North–South partnerships, research administration, research networks, institutional research, research collaboration, science mapping, bibliometric review
Analyzing the number of publications and proportion of corresponding authors of Latin American scholars and scholars from the German Max Planck Society (MPS) and the Leibniz Association (LA; 1954–2018), this article asks if North–South partnerships continue to represent power imbalances. Our bibliometric analysis indicates that (a) in comparison with the LA, the MPS’s scientists published more articles with Latin American countries, led by Brazil, Chile, Argentina, and Mexico; (b) researchers from the MPS and the LA frequently took the role of corresponding author; (c) researchers from Brazil, Chile, Argentina, and Mexico primarily controlled their region’s productivity, but (d) Brazil built its own multinational research networks; and (e) countries with less productivity, such as Colombia and Uruguay, are on peripheries of research networks. Our findings indicate that the decolonial perspective needs further development to identify multipolar relationships of dominance and collaboration have developed out of a dichotomy world of North–South relations.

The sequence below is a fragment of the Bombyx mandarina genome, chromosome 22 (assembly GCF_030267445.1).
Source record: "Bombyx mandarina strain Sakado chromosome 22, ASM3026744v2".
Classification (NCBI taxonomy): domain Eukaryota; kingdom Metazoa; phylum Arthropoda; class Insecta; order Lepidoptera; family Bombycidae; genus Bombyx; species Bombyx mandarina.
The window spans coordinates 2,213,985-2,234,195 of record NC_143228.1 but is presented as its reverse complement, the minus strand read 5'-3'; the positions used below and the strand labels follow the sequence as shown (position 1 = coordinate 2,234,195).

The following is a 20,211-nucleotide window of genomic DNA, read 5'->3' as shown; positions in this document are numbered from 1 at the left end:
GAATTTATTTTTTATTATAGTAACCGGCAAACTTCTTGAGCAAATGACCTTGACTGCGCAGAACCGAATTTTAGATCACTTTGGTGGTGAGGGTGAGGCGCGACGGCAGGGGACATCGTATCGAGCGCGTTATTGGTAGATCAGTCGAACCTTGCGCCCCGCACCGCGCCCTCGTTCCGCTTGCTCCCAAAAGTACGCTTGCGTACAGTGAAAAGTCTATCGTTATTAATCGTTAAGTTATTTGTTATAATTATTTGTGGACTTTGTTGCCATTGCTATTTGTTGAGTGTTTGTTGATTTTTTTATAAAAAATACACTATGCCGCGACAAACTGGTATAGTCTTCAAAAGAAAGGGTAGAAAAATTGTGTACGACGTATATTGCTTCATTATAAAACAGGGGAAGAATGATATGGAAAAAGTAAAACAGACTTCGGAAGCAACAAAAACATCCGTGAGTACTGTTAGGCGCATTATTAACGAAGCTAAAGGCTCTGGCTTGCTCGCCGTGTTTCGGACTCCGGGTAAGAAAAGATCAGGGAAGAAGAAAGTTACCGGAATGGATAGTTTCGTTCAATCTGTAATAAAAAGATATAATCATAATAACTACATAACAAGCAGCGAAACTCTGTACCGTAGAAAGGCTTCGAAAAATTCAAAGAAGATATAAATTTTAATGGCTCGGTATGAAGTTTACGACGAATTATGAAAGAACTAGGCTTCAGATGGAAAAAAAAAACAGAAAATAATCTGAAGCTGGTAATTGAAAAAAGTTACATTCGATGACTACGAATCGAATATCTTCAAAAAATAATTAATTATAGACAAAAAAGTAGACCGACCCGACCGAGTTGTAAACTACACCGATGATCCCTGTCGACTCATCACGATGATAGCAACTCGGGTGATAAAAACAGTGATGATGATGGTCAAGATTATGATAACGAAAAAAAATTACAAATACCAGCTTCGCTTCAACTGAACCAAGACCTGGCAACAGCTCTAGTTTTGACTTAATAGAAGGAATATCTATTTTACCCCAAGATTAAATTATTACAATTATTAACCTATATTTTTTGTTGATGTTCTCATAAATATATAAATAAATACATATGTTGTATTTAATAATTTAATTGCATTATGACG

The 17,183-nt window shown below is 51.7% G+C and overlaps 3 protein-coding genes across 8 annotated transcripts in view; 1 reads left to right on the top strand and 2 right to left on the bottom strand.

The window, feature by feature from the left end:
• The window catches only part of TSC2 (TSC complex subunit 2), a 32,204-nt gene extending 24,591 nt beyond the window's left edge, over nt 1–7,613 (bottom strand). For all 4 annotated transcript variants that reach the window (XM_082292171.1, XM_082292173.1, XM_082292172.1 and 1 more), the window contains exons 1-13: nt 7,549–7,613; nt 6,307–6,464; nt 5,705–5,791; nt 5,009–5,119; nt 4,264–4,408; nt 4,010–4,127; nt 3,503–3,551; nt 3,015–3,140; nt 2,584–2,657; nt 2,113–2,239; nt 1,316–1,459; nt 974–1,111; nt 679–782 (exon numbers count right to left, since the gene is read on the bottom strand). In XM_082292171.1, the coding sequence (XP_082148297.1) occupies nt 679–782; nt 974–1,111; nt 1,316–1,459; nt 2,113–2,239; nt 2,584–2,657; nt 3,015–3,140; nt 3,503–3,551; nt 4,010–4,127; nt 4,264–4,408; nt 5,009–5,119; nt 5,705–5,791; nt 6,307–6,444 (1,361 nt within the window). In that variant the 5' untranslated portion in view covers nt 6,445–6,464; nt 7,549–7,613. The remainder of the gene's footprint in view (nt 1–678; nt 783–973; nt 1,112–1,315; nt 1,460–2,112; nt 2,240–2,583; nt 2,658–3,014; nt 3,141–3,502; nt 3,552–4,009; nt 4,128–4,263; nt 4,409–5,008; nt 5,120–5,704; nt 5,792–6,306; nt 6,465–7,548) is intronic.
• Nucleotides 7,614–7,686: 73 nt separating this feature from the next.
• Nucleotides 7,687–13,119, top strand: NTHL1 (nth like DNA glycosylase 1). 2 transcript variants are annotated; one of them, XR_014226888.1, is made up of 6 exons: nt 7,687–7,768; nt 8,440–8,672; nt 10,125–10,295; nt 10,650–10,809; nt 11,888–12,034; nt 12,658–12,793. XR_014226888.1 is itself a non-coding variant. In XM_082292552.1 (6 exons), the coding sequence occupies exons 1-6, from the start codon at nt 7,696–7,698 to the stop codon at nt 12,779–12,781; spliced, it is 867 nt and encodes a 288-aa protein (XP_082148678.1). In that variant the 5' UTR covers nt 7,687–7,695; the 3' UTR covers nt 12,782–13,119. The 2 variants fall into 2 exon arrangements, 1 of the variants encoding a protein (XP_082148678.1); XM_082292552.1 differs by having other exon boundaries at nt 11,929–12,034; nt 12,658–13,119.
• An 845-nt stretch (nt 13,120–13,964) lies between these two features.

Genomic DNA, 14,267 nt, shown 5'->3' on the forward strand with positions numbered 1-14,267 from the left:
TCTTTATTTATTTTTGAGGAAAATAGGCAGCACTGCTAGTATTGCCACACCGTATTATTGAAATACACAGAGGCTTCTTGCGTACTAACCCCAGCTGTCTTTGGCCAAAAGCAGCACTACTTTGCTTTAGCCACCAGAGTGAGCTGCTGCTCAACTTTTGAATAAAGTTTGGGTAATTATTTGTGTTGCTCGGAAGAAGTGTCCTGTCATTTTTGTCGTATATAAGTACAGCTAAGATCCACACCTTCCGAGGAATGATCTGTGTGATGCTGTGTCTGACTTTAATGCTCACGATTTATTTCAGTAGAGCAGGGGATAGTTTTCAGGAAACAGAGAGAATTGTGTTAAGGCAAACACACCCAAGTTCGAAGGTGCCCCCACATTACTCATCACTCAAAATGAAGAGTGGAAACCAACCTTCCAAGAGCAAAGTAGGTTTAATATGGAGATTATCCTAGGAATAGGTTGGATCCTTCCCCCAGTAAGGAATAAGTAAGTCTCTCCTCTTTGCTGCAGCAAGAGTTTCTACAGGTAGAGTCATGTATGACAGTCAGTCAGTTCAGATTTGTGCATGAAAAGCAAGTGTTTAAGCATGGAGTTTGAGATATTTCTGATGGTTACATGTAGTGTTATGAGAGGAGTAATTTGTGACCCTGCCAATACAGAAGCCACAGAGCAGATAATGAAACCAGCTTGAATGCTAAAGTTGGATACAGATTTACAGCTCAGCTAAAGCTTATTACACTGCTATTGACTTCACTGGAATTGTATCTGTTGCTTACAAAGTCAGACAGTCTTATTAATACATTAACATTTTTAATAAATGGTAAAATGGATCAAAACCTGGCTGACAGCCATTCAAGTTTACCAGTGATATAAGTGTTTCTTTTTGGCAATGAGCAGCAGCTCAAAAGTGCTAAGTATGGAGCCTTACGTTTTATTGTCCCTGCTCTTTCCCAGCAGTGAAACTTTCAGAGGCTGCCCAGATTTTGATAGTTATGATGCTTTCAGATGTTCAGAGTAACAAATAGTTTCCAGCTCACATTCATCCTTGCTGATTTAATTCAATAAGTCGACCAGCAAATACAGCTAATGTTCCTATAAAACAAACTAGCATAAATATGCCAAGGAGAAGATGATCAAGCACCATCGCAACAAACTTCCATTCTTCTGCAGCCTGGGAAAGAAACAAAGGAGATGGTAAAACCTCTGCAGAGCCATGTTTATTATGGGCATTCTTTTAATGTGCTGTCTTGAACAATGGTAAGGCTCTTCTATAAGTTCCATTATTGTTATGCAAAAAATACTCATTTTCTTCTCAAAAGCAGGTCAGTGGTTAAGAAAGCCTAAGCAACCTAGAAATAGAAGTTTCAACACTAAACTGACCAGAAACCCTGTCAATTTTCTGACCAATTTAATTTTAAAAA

Journal of Studies in International Education
Pineda, P., Gregorutti, G., & Streitwieser, B. (2020). Emerging Decolonialized Research Collaboration: The Max Planck Society and the Leibniz Association in Latin America. Journal of Studies in International Education, 24(1), 59–78. https://doi.org/10.1177/1028315319888891
Retrieved 8/25/2020 from https://journals.sagepub.com/doi/full/10.1177/1028315319888891